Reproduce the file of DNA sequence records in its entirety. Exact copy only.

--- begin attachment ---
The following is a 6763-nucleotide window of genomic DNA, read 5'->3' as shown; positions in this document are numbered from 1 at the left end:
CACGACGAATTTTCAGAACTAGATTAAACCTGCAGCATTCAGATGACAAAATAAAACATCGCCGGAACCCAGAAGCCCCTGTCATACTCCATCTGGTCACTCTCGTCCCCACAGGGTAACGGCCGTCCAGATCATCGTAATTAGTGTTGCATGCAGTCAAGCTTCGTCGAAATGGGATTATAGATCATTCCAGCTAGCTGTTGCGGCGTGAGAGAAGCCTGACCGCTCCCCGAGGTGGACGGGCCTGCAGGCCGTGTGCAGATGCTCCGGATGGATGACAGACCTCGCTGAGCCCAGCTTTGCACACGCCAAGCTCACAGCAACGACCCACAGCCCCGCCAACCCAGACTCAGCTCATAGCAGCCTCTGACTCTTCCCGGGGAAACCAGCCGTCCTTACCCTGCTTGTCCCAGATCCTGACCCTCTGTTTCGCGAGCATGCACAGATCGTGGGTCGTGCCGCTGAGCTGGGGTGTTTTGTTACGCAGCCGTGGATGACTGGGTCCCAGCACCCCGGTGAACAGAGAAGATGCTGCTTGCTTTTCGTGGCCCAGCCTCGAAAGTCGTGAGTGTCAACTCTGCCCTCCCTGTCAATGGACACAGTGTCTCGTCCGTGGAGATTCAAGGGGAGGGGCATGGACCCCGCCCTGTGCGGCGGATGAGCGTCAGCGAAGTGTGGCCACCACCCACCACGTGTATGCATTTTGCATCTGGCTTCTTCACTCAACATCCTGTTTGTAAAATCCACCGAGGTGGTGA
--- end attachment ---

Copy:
The following is a 6763-nucleotide window of genomic DNA, read 5'->3' as shown; positions in this document are numbered from 1 at the left end:
CACGACGAATTTTCAGAACTAGATTAAACCTGCAGCATTCAGATGACAAAATAAAACATCGCCGGAACCCAGAAGCCCCTGTCATACTCCATCTGGTCACTCTCGTCCCCACAGGGTAACGGCCGTCCAGATCATCGTAATTAGTGTTGCATGCAGTCAAGCTTCGTCGAAATGGGATTATAGATCATTCCAGCTAGCTGTTGCGGCGTGAGAGAAGCCTGACCGCTCCCCGAGGTGGACGGGCCTGCAGGCCGTGTGCAGATGCTCCGGATGGATGACAGACCTCGCTGAGCCCAGCTTTGCACACGCCAAGCTCACAGCAACGACCCACAGCCCCGCCAACCCAGACTCAGCTCATAGCAGCCTCTGACTCTTCCCGGGGAAACCAGCCGTCCTTACCCTGCTTGTCCCAGATCCTGACCCTCTGTTTCGCGAGCATGCACAGATCGTGGGTCGTGCCGCTGAGCTGGGGTGTTTTGTTACGCAGCCGTGGATGACTGGGTCCCAGCACCCCGGTGAACAGAGAAGATGCTGCTTGCTTTTCGTGGCCCAGCCTCGAAAGTCGTGAGTGTCAACTCTGCCCTCCCTGTCAATGGACACAGTGTCTCGTCCGTGGAGATTCAAGGGGAGGGGCATGGACCCCGCCCTGTGCGGCGGATGAGCGTCAGCGAAGTGTGGCCACCACCCACCACGTGTATGCATTTTGCATCTGGCTTCTTCACTCAACATCCTGTTTGTAAAATCCACCGAGGTGGTGA